Manouk Akopyan: Deontay Wilder has become rather one-dimensional of late, losing rounds on the judges’ scorecards, only to come from behind and score knockouts with his one-hitter quitter of a right hand. If Wilder didn’t knock down Fury in the 12th round in the first fight, he would have lost the fight via points. In his last fight against Luis Ortiz, Wilder was down big on all three scorecards before scoring a knockout in the seventh. Can Wilder keep playing with fire and lose rounds looking for the knockout?

Fury is a slick slugger who can box circles around Wilder if he’s on his A-game. He has brought on a new trainer in SugarHill Steward and is promising a knockout. It would be better for Fury to stick to the script of outboxing Wilder off his back foot instead of engaging in all-out war like he suggested. He will save his chin from Wilder’s skull-crushing right hand, and the scar over his tattered right eye from potentially reopening to secure the upset.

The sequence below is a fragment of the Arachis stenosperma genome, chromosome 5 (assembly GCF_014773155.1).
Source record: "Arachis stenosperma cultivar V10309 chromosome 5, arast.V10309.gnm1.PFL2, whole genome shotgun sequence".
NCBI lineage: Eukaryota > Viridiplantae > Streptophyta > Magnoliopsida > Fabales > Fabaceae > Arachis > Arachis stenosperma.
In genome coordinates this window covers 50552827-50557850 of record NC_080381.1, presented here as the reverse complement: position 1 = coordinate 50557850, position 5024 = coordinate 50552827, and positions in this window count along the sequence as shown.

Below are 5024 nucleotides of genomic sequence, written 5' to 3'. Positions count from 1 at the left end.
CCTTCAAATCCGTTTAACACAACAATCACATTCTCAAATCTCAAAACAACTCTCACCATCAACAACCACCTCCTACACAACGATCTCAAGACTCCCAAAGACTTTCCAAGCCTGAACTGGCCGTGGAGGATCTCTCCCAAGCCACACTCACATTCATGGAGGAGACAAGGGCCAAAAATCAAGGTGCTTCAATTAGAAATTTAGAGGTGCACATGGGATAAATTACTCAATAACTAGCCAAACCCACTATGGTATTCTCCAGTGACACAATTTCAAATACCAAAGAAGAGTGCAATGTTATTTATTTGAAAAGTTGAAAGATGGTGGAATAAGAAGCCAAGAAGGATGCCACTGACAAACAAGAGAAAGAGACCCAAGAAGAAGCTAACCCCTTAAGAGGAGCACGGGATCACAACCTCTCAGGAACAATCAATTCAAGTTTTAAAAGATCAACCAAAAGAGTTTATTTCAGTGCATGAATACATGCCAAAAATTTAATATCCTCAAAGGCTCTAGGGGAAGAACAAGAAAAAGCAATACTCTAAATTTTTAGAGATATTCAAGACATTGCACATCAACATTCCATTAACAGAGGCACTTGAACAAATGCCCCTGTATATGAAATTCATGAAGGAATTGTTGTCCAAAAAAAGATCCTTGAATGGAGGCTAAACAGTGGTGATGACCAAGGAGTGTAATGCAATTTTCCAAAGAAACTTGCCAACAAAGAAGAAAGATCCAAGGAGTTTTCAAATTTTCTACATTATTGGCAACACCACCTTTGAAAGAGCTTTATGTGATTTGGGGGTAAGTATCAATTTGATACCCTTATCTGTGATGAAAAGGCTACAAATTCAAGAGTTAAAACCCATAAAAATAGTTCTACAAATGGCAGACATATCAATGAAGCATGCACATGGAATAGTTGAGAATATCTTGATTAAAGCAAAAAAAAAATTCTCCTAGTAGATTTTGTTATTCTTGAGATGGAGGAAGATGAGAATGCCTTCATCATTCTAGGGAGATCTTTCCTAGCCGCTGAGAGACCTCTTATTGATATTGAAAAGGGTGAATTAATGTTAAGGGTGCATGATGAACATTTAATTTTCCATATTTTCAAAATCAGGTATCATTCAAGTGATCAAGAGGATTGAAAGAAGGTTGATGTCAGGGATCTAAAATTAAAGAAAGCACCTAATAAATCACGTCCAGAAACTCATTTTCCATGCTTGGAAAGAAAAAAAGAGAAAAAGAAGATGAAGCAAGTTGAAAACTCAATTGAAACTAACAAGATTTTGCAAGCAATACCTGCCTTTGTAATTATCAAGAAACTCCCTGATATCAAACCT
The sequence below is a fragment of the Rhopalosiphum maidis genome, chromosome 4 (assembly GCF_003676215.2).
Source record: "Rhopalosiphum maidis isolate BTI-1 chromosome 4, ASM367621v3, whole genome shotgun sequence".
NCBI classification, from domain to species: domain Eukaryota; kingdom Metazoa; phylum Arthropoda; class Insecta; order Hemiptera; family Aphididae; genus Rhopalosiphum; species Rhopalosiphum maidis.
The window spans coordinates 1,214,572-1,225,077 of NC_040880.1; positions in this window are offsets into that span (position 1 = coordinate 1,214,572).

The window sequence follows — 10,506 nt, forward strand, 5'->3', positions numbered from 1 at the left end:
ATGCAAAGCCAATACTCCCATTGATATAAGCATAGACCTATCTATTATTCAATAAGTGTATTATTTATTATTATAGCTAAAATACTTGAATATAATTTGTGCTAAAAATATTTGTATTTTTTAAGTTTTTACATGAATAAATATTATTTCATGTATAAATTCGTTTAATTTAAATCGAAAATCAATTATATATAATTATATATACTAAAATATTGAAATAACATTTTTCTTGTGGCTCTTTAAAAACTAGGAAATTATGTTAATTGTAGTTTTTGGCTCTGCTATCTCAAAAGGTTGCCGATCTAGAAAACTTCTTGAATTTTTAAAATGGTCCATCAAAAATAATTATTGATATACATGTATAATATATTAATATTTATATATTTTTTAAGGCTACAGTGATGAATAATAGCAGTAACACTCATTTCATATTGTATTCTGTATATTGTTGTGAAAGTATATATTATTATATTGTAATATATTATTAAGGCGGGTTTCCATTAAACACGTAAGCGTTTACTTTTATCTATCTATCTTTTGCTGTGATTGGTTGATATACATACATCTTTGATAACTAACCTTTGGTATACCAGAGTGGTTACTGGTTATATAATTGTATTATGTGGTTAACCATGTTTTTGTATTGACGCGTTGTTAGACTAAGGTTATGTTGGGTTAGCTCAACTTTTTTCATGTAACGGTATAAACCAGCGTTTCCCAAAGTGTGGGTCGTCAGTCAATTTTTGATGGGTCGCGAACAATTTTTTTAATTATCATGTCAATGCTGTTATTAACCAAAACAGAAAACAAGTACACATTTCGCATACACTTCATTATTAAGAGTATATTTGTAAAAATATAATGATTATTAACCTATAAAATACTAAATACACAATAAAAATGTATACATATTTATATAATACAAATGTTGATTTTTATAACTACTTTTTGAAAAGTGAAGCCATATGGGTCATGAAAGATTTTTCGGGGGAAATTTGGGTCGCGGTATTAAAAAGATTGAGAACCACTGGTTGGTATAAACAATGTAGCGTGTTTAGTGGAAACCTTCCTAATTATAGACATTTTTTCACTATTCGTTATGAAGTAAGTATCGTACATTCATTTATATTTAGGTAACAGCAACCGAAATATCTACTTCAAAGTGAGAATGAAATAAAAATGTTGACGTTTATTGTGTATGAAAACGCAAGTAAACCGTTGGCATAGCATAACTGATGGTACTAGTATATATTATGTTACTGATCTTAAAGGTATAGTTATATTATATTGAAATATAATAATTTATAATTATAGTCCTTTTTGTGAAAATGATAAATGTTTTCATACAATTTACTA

Prediction: Fury by unanimous decision

The latest odds from Las Vegas

Do you have any loose change in your couch cushions? Splurge as you wish, if the odds are to your liking.


What time does the fight start? How to watch the fight

Deontay Wilder stands on the scale during a weigh-in at the MGM Grand Garden Arena in Las Vegas on Friday.
Deontay Wilder weighs in at the MGM Grand Garden Arena in Las Vegas on Friday.
(Associated Press)

For the first time ever, Fox and ESPN are co-promoting a boxing pay-per-view, making it the most distributed pay-per-view of all time. Now that we’ve established that you haven’t forked over major moolah on tickets to watch the match in person at the MGM Grand, rest easy, there are many other options for your consumption.

With a price point of $79.99, fans can order the event through all major cable and satellite TV providers, through mobile devices via the Fox Sports App and ESPN+, all major connected TV devices and via and